Excellence and impact will be the main criteria in evaluating proposals, but in case of a tie, gender balance in research groups will swing it. All institutions awarded grants must have published gender equality plans - and show they are implementing them
The European Commission is weighing up whether to add tougher rules to promote gender equality in research grant contracts awarded in the imminent Horizon Europe R&D programme, according to leaked draft planning documents.
The plan – which is still subject to revision – would for the first time make gender balance in research groups a possible tie-breaker when deciding among competing applications. The main criteria for evaluating proposals remains research excellence and impact. But for proposals with the same score, gender balance between researchers and staff named in the proposal could be the deciding factor.
Under the plan, the Commission would also require all public sector organisations to have published formal gender equality plans, and produce evidence to show plans are being implemented.
The ideas fit into a broader effort to push for greater gender equality across all EU programmes. But in the case of research, leaked drafts of the plan, and some private briefings on it, have stirred concerns that enforcing gender equality will make it tougher for some institutions and EU member states to win Horizon Europe grants.
The gender provisions are among several possible changes the €95.5 billion Horizon Europe programme could introduce from March or April of this year. Many are mandated by the new Horizon Europe legislation that is due to get final Parliamentary approval in coming weeks. These include allowing big research institutions to use their own regular accounting methods, rather than the Commission’s previously rigid formula, when deciding how to bill for indirect project costs like infrastructure and central administration.
Others have been elaborated by Commission staff in months of detailed programme documents.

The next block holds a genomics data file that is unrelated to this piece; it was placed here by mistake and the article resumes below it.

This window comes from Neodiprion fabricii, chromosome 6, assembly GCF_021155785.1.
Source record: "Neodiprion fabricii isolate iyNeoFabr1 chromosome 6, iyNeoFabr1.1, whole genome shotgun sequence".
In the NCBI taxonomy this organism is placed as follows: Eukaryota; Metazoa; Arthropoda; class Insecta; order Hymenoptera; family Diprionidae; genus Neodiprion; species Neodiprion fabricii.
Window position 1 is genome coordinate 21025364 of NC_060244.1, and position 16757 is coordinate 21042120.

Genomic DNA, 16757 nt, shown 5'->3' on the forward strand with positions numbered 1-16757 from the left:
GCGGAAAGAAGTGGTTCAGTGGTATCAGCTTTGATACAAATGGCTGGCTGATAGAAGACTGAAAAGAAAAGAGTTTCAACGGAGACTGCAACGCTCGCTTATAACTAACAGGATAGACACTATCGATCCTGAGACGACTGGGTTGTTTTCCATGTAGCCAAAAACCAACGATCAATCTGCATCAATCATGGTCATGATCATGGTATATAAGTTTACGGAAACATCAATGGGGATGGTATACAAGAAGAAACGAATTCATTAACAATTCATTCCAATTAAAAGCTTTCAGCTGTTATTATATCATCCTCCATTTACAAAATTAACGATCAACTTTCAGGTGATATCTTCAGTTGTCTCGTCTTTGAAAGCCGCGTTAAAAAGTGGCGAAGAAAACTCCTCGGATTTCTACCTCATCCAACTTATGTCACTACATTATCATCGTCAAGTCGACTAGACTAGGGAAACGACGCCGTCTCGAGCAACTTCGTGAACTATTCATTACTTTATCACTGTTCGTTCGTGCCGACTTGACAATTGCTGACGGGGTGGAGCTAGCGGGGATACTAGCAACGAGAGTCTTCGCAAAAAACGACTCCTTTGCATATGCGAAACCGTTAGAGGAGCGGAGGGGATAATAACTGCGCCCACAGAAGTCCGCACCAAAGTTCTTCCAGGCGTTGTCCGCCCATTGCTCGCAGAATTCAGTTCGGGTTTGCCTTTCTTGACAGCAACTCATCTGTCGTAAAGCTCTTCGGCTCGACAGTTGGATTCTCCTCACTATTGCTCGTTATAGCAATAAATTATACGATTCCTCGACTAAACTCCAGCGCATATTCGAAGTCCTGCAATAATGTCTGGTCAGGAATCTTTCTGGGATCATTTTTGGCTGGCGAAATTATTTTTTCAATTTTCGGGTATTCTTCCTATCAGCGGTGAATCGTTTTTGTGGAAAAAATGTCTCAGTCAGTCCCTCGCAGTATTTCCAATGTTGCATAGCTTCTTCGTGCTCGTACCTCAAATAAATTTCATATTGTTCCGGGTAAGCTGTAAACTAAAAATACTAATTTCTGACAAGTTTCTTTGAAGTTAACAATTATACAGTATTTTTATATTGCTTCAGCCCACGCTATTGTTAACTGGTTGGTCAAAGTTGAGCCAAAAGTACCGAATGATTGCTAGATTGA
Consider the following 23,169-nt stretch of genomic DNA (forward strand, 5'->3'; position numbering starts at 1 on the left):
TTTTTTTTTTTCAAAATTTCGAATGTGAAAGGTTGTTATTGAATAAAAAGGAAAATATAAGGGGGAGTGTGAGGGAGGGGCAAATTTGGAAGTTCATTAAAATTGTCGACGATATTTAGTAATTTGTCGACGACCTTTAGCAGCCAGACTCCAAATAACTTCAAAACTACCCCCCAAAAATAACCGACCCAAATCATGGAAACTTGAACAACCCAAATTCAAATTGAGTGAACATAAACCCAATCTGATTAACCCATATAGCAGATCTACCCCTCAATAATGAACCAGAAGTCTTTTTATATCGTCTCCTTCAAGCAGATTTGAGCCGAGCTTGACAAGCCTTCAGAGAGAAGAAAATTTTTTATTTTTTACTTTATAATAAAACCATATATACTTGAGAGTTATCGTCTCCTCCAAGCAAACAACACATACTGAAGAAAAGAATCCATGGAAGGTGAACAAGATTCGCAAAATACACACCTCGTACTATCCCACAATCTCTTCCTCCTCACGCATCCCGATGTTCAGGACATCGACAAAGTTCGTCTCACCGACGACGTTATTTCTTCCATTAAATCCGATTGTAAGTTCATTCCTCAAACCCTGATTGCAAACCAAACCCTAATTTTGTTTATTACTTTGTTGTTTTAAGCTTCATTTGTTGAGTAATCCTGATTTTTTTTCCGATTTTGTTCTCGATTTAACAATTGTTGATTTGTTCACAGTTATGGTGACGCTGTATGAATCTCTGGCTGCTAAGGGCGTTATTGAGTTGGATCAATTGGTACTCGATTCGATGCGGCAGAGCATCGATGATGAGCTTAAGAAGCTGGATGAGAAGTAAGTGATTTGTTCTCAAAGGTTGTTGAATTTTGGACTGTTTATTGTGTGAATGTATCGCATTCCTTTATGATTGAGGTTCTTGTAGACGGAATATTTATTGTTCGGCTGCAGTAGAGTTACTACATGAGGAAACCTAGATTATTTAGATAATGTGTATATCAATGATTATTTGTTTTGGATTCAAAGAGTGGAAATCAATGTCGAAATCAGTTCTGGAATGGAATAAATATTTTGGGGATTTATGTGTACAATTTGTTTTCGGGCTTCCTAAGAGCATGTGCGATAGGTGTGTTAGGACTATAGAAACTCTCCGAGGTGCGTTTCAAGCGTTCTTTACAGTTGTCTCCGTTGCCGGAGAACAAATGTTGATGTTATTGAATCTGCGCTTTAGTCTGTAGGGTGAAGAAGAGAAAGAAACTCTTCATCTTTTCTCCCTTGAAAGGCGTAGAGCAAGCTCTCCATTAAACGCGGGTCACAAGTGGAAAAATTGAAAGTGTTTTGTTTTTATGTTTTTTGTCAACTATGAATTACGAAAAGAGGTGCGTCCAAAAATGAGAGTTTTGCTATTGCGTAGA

Many of these drafts have been circulating informally around the EU research community for weeks, but the Commission refuses to comment and won’t publish the final versions until after Parliament formally approves the legislation this spring. “We do not have the habit to comment on leaks,” a Commission spokesman said in an emailed reply to several requests for comment made by Science|Business.
According to the draft model grant agreement, beneficiaries are expected to promote equal opportunities between men and women during the project, in line with their published gender equality plans. “[Beneficiaries] must aim, to the extent possible, for a gender balance at all levels of personnel assigned to the action, including at supervisory and managerial level,” the draft says.
In addition, the proposal template warns applicants to “be aware” that if their proposal is selected, their organisation needs to have its gender equality plan in place before they can sign the grant agreement.
The Commission will require gender equality plans in the form of official documents published by research institutions and universities and signed by the top management. These plans would commit the institution to collect gender data on personnel and students, raise awareness on gender equality and unconscious biases among staff and decision makers.
The plans must also include “concrete measures and targets [on] work-life balance and organisational culture; gender balance in leadership and decision making; gender equality in recruitment and career progression; integration of the gender dimension into research and teaching content; measures against gender-based violence, including sexual harassment.”
According to a draft version of the general annexes to the 2021-2022 work programmes, “If necessary, the gender balance among the personnel named in the proposal who will be primarily responsible for carrying out the research and/or innovation activities, and who are included in the researchers’ table of the proposal, will be used as a factor for prioritisation.”
Broader push for gender mainstreaming
The changes introduced to EU’s main research and innovation programme, reflect a broader political push for gender equality in Europe. A strategy published in May 2020 listed key actions for the next five years to mainstream gender equality in all EU policy areas. “With the Gender Equality Strategy, we are pushing for more and faster progress to promote equality between men and women,” EU Commission president Ursula von der Leyen said at the launch of the plan.
In the field of research and innovation, studies by the European Commission, show women occupy only 24% of top academic positions, they are under-represented the science, technology and mathematics overall, and represent less than 10% of patent holders.
The Commission has already asked member states to develop concrete plans to promote gender equality, diversity and inclusiveness in research and innovation.
Until now, research organisations and funding agencies were encouraged to implement institutional changes through gender equality plans. The Commission even made funds available from Horizon 2020 for research organisations to implement these plans.